In 1919, after the Great War, both my grandfathers moved to Scotland; Nonno Di Ciacca to Glasgow, Nonno Demarco to Edinburgh. Subsistence farmers from the remote Italian, Abruzzo region, they had been conscripted to serve on the ‘Fronte Alpino’ against Austro-Hungarian forces (Ernest Hemingway was an Italian army ambulance driver in this campaign – vividly memorialised in ‘A Farewell to Arms’). Soldiers Di Ciacca and Demarco were married with young families; the horrors of combat ended their acceptance of what had been normal life; demobilisation saw them immediately on the move.
Our best guess is that homo sapiens set out, on foot, from Africa, maybe 200,000 years ago; since then, our whole history, as a species, has been shaped by the inevitability of the movement of people. The only thing you can be sure of, is that you were born ‘wherever’, because someone in your lineage deliberately moved to find a safer place for their progeny. I’m grateful to be old enough to have known family migrants, and their dramatic stories.
Tragic drownings in the Channel last week; our general hostility to migration reminds us that we live in a harsh climate of winners and losers – a meritocracy. The great lie of the prosperous is that we ‘earned’ our privileges, that we ‘deserve’ them; but where we were born, and to whom, is pure accident; most of life is random luck. As the great Kurt Vonnegut said,” All persons, either living or dead, are purely coincidental”. Had we the humility to accept this obvious truth, we could make a gentler world – work for the common good.
Please, not another lockdown, not over Christmas. Gordon Brown nails it in the Guardian – the virus is mutating in countries with low vaccination rates (South Africa 27%) – while we, in the West, destroy surplus doses. This must change. Until there is equitable and speedy vaccine delivery on a global level, we can expect a constant stream of new variants. It’s still too early to know what challenges Omicron presents, but this Conversation piece discusses why WHO is concerned. My main concern about another ‘cancelled Christmas’ is mental health; I have sense that the population is weary – that our frontline institutions show signs of burnout; I find myself increasingly sensitive to small acts of ordinary kindness or courtesy: Keep smiling.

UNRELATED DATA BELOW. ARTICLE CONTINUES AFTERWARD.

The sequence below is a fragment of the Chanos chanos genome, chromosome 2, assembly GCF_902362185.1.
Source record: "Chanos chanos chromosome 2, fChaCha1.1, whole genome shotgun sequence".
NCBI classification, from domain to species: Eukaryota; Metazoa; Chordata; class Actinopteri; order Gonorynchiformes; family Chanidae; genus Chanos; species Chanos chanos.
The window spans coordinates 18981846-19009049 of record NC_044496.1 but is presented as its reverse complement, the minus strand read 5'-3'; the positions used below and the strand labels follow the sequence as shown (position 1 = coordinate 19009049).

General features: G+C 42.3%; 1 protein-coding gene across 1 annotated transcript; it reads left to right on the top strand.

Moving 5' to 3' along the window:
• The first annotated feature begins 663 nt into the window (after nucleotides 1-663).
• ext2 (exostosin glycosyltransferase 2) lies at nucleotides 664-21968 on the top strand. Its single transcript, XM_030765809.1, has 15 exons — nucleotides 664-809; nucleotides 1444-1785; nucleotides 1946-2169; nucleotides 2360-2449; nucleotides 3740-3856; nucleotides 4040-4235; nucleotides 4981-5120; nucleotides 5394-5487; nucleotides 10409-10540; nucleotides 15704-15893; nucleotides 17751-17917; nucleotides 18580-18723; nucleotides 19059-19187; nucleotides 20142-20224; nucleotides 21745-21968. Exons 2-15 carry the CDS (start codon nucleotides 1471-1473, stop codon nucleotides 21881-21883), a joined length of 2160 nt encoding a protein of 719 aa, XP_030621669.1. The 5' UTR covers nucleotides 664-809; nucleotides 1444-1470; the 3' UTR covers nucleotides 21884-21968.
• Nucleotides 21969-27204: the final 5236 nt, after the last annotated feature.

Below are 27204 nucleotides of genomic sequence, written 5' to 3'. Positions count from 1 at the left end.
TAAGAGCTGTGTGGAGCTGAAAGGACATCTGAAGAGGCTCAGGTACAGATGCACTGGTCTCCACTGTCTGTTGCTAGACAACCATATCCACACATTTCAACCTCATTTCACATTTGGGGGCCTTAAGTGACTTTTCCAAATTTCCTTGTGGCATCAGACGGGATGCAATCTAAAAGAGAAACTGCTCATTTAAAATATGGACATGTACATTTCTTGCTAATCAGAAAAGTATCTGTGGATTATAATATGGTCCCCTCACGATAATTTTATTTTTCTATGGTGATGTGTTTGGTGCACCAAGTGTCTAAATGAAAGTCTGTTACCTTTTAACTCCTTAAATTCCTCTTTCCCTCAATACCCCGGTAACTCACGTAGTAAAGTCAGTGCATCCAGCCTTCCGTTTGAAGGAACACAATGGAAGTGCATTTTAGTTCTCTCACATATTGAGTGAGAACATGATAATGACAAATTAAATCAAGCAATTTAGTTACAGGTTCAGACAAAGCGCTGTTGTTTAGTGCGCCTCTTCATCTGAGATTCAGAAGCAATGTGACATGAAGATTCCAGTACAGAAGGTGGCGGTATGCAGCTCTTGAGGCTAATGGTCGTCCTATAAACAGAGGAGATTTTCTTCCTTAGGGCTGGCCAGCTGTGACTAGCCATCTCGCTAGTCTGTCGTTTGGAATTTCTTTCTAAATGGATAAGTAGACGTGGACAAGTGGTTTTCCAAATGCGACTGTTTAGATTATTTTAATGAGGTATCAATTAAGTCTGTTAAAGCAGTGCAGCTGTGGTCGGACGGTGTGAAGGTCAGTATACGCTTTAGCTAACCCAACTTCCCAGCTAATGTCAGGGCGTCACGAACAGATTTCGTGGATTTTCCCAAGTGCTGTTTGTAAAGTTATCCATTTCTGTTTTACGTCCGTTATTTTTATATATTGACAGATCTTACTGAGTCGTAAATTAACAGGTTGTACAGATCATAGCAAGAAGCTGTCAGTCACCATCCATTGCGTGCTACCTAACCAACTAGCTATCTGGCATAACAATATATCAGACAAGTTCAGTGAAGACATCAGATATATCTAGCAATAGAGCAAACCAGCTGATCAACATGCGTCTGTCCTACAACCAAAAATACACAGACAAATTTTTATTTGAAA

Much heartened by Nicola Sturgeon’s announcement on Monday of the doubling of the child payment to the poorest families; another £10 per week won’t end child poverty, but it’s an important indication of the direction of travel – (probably nudged by the Greens). Right now, the poorest families in our country are sitting in the cold, which is disgraceful.
An important aspect of the child payment increase is that it was clearly influenced by the sustained campaign by over 100 Scottish charities, faith groups and unions. This Guardian article is about the growing reluctance of the Westminster Govt to engage with organised citizens – preferring to dispense courtly favours around the UK, in return for political support.
In order to meet net zero targets, business can either reduce emissions directly, or they can be ‘offset’ with measures to remove the amount of carbon in the air. Scotland now finds itself on the global frontline of the great net zero landgrab. Excellent openDemocracy article about the market power of the ‘Green Lairds’ displacing the aspirations of local communities – again.
Is our capacity for happiness determined by our genes; is our psyche ‘programmed’ during our critical early years; like the Buddha, is it possible for us to suddenly find joy. Here, a positive psychologist discusses the interaction between nature and nurture; why some people find it more difficult than others to be happy.
‘One for the Old Boy’ by Charles Bukowski.
‘He was just a cat – cross-eyed, a dirty white – with pale blue eyes. I won’t bore you with his history – just to say he had much bad luck – and was a good old guy – and he died – like people die – like elephants die – like rats die – like flowers die – like water evaporates and the wind stops blowing. The lungs gave out last Monday. Now he’s in the rose garden – and I’ve heard a stirring march playing for him inside of me – which I know – not many – but some of you would like to know about. That’s all.’